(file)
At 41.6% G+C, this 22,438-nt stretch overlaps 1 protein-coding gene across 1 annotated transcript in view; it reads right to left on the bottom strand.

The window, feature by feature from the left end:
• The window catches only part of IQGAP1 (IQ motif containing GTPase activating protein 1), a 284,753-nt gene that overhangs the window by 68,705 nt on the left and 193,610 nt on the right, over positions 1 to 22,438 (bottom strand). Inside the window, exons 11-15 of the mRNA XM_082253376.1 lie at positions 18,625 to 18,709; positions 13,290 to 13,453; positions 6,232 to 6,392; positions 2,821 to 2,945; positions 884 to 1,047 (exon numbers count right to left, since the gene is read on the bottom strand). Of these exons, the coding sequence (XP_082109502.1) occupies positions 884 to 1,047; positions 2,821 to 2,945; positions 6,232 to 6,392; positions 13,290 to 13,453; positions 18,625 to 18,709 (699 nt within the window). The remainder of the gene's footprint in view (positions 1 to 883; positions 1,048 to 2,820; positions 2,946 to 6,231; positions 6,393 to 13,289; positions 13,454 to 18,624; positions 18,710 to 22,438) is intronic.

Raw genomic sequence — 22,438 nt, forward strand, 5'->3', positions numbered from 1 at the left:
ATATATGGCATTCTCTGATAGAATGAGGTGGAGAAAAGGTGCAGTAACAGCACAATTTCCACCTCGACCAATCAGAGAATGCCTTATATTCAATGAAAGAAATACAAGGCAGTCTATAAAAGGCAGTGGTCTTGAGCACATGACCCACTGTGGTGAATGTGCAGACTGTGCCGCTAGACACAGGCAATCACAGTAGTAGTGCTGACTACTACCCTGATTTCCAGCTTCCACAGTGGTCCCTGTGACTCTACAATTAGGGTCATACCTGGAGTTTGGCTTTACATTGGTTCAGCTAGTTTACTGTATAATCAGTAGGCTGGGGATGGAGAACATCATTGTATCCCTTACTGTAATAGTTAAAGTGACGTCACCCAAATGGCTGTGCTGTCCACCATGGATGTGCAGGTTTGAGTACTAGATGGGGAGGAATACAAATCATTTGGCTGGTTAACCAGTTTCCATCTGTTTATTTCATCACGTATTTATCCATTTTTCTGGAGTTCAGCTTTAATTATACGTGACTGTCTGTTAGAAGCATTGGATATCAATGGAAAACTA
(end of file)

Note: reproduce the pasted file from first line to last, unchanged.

At 41.6% G+C, this 22,438-nt stretch overlaps 1 protein-coding gene across 1 annotated transcript in view; it reads right to left on the bottom strand.

The window, feature by feature from the left end:
• The window catches only part of IQGAP1 (IQ motif containing GTPase activating protein 1), a 284,753-nt gene that overhangs the window by 68,705 nt on the left and 193,610 nt on the right, over positions 1 to 22,438 (bottom strand). Inside the window, exons 11-15 of the mRNA XM_082253376.1 lie at positions 18,625 to 18,709; positions 13,290 to 13,453; positions 6,232 to 6,392; positions 2,821 to 2,945; positions 884 to 1,047 (exon numbers count right to left, since the gene is read on the bottom strand). Of these exons, the coding sequence (XP_082109502.1) occupies positions 884 to 1,047; positions 2,821 to 2,945; positions 6,232 to 6,392; positions 13,290 to 13,453; positions 18,625 to 18,709 (699 nt within the window). The remainder of the gene's footprint in view (positions 1 to 883; positions 1,048 to 2,820; positions 2,946 to 6,231; positions 6,393 to 13,289; positions 13,454 to 18,624; positions 18,710 to 22,438) is intronic.

Raw genomic sequence — 22,438 nt, forward strand, 5'->3', positions numbered from 1 at the left:
ATATATGGCATTCTCTGATAGAATGAGGTGGAGAAAAGGTGCAGTAACAGCACAATTTCCACCTCGACCAATCAGAGAATGCCTTATATTCAATGAAAGAAATACAAGGCAGTCTATAAAAGGCAGTGGTCTTGAGCACATGACCCACTGTGGTGAATGTGCAGACTGTGCCGCTAGACACAGGCAATCACAGTAGTAGTGCTGACTACTACCCTGATTTCCAGCTTCCACAGTGGTCCCTGTGACTCTACAATTAGGGTCATACCTGGAGTTTGGCTTTACATTGGTTCAGCTAGTTTACTGTATAATCAGTAGGCTGGGGATGGAGAACATCATTGTATCCCTTACTGTAATAGTTAAAGTGACGTCACCCAAATGGCTGTGCTGTCCACCATGGATGTGCAGGTTTGAGTACTAGATGGGGAGGAATACAAATCATTTGGCTGGTTAACCAGTTTCCATCTGTTTATTTCATCACGTATTTATCCATTTTTCTGGAGTTCAGCTTTAATTATACGTGACTGTCTGTTAGAAGCATTGGATATCAATGGAAAACTA